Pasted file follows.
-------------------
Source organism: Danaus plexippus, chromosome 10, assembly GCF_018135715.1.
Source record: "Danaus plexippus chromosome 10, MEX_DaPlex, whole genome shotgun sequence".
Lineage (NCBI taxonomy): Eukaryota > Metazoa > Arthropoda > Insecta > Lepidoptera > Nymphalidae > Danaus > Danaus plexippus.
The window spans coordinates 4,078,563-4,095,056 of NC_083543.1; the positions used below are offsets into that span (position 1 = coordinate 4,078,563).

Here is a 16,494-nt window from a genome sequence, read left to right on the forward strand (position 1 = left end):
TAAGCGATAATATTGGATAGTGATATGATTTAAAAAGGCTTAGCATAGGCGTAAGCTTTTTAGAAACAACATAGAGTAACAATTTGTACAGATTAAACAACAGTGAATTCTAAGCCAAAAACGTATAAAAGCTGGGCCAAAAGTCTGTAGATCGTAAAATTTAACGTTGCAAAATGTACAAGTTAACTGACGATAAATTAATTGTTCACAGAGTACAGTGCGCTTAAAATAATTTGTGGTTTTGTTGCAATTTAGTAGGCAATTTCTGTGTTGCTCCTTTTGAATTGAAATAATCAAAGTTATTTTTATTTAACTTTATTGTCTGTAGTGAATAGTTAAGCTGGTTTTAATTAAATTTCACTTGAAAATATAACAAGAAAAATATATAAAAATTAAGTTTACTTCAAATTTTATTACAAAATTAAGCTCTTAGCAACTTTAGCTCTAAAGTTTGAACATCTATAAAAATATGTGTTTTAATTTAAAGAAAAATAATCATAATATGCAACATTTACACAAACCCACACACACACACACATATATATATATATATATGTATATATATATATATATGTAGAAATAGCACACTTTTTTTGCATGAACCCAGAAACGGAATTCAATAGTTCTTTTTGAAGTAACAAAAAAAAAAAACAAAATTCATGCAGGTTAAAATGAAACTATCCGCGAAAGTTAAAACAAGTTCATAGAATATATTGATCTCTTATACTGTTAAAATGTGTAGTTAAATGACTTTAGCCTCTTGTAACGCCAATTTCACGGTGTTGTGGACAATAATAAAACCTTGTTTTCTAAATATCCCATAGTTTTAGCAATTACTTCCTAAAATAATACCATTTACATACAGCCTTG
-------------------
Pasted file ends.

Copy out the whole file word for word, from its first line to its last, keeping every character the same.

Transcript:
Source organism: Danaus plexippus, chromosome 10, assembly GCF_018135715.1.
Source record: "Danaus plexippus chromosome 10, MEX_DaPlex, whole genome shotgun sequence".
Lineage (NCBI taxonomy): Eukaryota > Metazoa > Arthropoda > Insecta > Lepidoptera > Nymphalidae > Danaus > Danaus plexippus.
The window spans coordinates 4,078,563-4,095,056 of NC_083543.1; the positions used below are offsets into that span (position 1 = coordinate 4,078,563).

Here is a 16,494-nt window from a genome sequence, read left to right on the forward strand (position 1 = left end):
TAAGCGATAATATTGGATAGTGATATGATTTAAAAAGGCTTAGCATAGGCGTAAGCTTTTTAGAAACAACATAGAGTAACAATTTGTACAGATTAAACAACAGTGAATTCTAAGCCAAAAACGTATAAAAGCTGGGCCAAAAGTCTGTAGATCGTAAAATTTAACGTTGCAAAATGTACAAGTTAACTGACGATAAATTAATTGTTCACAGAGTACAGTGCGCTTAAAATAATTTGTGGTTTTGTTGCAATTTAGTAGGCAATTTCTGTGTTGCTCCTTTTGAATTGAAATAATCAAAGTTATTTTTATTTAACTTTATTGTCTGTAGTGAATAGTTAAGCTGGTTTTAATTAAATTTCACTTGAAAATATAACAAGAAAAATATATAAAAATTAAGTTTACTTCAAATTTTATTACAAAATTAAGCTCTTAGCAACTTTAGCTCTAAAGTTTGAACATCTATAAAAATATGTGTTTTAATTTAAAGAAAAATAATCATAATATGCAACATTTACACAAACCCACACACACACACACATATATATATATATATATGTATATATATATATATATGTAGAAATAGCACACTTTTTTTGCATGAACCCAGAAACGGAATTCAATAGTTCTTTTTGAAGTAACAAAAAAAAAAAACAAAATTCATGCAGGTTAAAATGAAACTATCCGCGAAAGTTAAAACAAGTTCATAGAATATATTGATCTCTTATACTGTTAAAATGTGTAGTTAAATGACTTTAGCCTCTTGTAACGCCAATTTCACGGTGTTGTGGACAATAATAAAACCTTGTTTTCTAAATATCCCATAGTTTTAGCAATTACTTCCTAAAATAATACCATTTACATACAGCCTTG